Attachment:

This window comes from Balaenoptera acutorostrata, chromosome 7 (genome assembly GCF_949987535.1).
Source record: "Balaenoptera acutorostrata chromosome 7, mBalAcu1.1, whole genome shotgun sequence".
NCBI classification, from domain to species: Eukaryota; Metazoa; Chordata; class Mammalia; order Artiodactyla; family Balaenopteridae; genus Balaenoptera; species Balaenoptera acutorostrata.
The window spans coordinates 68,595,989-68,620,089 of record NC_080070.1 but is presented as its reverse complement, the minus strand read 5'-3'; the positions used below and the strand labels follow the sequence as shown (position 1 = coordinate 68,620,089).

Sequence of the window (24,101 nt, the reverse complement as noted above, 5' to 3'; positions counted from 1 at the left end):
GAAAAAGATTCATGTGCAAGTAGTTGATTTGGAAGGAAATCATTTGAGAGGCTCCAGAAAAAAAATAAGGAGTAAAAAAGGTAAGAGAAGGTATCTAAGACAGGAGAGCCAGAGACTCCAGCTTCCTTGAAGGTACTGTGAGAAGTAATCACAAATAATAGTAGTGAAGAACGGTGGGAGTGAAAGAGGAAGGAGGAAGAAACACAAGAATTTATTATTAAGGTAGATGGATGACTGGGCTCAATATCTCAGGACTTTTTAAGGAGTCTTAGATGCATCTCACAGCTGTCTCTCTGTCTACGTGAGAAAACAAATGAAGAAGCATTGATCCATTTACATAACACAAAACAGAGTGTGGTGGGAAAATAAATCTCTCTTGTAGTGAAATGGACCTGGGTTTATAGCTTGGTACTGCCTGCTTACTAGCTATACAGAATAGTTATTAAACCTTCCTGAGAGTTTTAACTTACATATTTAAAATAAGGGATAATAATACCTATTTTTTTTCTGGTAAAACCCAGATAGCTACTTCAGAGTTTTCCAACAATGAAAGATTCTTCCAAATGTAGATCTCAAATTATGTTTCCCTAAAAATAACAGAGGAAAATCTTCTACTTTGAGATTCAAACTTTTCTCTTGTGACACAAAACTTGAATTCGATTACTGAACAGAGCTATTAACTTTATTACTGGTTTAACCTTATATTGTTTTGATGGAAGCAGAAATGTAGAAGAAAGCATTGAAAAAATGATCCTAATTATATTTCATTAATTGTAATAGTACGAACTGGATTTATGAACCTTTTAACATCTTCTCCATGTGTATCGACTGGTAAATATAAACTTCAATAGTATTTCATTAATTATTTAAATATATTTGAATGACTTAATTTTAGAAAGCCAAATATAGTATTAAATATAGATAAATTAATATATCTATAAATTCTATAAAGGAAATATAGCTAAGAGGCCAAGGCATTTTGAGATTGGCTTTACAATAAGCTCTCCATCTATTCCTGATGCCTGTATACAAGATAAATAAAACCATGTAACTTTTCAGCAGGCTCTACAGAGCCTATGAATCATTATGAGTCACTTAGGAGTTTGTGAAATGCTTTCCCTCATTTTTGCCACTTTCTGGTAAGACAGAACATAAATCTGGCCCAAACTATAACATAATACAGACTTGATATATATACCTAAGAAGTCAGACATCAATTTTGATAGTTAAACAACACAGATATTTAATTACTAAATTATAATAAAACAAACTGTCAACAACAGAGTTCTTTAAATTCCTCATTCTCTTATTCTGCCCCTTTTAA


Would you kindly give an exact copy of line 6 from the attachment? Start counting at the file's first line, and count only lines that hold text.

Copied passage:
GAAAAAGATTCATGTGCAAGTAGTTGATTTGGAAGGAAATCATTTGAGAGGCTCCAGAAAAAAAATAAGGAGTAAAAAAGGTAAGAGAAGGTATCTAAGACAGGAGAGCCAGAGACTCCAGCTTCCTTGAAGGTACTGTGAGAAGTAATCACAAATAATAGTAGTGAAGAACGGTGGGAGTGAAAGAGGAAGGAGGAAGAAACACAAGAATTTATTATTAAGGTAGATGGATGACTGGGCTCAATATCTCAGGACTTTTTAAGGAGTCTTAGATGCATCTCACAGCTGTCTCTCTGTCTACGTGAGAAAACAAATGAAGAAGCATTGATCCATTTACATAACACAAAACAGAGTGTGGTGGGAAAATAAATCTCTCTTGTAGTGAAATGGACCTGGGTTTATAGCTTGGTACTGCCTGCTTACTAGCTATACAGAATAGTTATTAAACCTTCCTGAGAGTTTTAACTTACATATTTAAAATAAGGGATAATAATACCTATTTTTTTTCTGGTAAAACCCAGATAGCTACTTCAGAGTTTTCCAACAATGAAAGATTCTTCCAAATGTAGATCTCAAATTATGTTTCCCTAAAAATAACAGAGGAAAATCTTCTACTTTGAGATTCAAACTTTTCTCTTGTGACACAAAACTTGAATTCGATTACTGAACAGAGCTATTAACTTTATTACTGGTTTAACCTTATATTGTTTTGATGGAAGCAGAAATGTAGAAGAAAGCATTGAAAAAATGATCCTAATTATATTTCATTAATTGTAATAGTACGAACTGGATTTATGAACCTTTTAACATCTTCTCCATGTGTATCGACTGGTAAATATAAACTTCAATAGTATTTCATTAATTATTTAAATATATTTGAATGACTTAATTTTAGAAAGCCAAATATAGTATTAAATATAGATAAATTAATATATCTATAAATTCTATAAAGGAAATATAGCTAAGAGGCCAAGGCATTTTGAGATTGGCTTTACAATAAGCTCTCCATCTATTCCTGATGCCTGTATACAAGATAAATAAAACCATGTAACTTTTCAGCAGGCTCTACAGAGCCTATGAATCATTATGAGTCACTTAGGAGTTTGTGAAATGCTTTCCCTCATTTTTGCCACTTTCTGGTAAGACAGAACATAAATCTGGCCCAAACTATAACATAATACAGACTTGATATATATACCTAAGAAGTCAGACATCAATTTTGATAGTTAAACAACACAGATATTTAATTACTAAATTATAATAAAACAAACTGTCAACAACAGAGTTCTTTAAATTCCTCATTCTCTTATTCTGCCCCTTTTAA